Globalization drives firms to develop product innovation through their global supply chains. While innovations generated by supply channel members, as opposed to individual partners, are playing an increasingly important role in the success of all supply chain partners, there has been limited research on how supply chain relationships cultivate the process of such innovation generation, particularly in emerging markets. Correspondingly, this study explores how multinational suppliers can develop adaptive product innovation to create competitive advantage in emerging markets. Drawing on the knowledge-based view and transaction cost economics, this study investigates the influence of supplier involvement and other factors on supplier innovation and performance. The results of a survey of 170 multinational automobile suppliers in China provide support for most of the hypotheses. Specifically, supplier involvement in codesign has an inverted U-shaped relationship with product innovation. Furthermore, knowledge protection, trust, and technological uncertainty are all found to drive greater product innovation. In addition, the institutional environment moderates the effect of product innovation on performance. Overall, this study enhances our understanding of how MNEs can acquire local knowledge and develop adaptive products in emerging markets.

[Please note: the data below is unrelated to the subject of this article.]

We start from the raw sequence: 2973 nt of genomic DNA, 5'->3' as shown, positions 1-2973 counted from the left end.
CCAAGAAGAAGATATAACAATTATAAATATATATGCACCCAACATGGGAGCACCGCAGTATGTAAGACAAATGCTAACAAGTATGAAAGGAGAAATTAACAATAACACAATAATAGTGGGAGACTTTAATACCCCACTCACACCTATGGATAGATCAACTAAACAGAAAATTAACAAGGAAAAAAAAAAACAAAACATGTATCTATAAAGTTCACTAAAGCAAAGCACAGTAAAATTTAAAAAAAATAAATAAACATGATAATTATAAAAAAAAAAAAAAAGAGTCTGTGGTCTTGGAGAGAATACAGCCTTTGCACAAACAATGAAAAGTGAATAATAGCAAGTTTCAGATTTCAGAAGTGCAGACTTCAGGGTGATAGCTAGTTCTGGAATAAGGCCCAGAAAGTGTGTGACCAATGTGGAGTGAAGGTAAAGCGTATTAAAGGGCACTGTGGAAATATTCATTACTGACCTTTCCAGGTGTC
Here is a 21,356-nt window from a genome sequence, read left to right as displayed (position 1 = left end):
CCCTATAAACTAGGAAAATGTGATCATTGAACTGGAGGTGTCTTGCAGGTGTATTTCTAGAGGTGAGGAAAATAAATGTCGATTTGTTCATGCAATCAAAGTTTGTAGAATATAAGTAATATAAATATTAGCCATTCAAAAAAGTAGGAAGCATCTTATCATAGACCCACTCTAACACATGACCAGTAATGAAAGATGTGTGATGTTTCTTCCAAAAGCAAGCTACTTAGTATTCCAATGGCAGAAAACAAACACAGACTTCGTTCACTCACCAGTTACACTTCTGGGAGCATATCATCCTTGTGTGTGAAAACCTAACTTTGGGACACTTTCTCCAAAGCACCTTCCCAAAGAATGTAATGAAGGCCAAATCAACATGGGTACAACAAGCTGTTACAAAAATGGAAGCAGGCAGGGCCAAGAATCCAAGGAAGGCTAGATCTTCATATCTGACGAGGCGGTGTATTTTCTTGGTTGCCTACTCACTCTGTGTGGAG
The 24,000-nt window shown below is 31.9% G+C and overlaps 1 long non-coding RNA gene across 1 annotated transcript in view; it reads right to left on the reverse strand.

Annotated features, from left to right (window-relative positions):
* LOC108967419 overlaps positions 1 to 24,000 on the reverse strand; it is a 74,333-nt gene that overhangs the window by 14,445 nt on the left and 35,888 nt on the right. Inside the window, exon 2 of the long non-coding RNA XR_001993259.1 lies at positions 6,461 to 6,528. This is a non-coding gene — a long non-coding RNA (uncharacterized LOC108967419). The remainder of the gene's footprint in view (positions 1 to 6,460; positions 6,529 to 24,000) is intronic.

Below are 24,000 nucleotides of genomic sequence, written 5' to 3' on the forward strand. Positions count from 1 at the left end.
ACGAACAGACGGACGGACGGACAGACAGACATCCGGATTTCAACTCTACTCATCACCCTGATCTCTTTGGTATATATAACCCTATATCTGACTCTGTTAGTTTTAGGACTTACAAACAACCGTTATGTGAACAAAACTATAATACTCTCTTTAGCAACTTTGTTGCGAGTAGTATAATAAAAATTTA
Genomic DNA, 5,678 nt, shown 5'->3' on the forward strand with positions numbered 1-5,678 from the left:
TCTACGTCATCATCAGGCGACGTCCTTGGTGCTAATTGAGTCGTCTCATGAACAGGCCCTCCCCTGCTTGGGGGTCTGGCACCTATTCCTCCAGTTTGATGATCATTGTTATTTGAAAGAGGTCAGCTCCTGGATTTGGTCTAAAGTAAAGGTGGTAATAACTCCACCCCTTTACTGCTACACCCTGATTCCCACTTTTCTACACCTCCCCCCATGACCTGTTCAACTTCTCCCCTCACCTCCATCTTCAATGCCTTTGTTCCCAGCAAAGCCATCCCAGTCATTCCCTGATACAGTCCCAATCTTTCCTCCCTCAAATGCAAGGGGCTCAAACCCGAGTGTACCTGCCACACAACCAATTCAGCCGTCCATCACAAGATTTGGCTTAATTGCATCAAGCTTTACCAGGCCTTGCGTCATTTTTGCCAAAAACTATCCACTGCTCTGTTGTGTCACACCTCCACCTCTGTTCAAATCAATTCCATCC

Journal of Product Innovation Management, 31(1), 98-113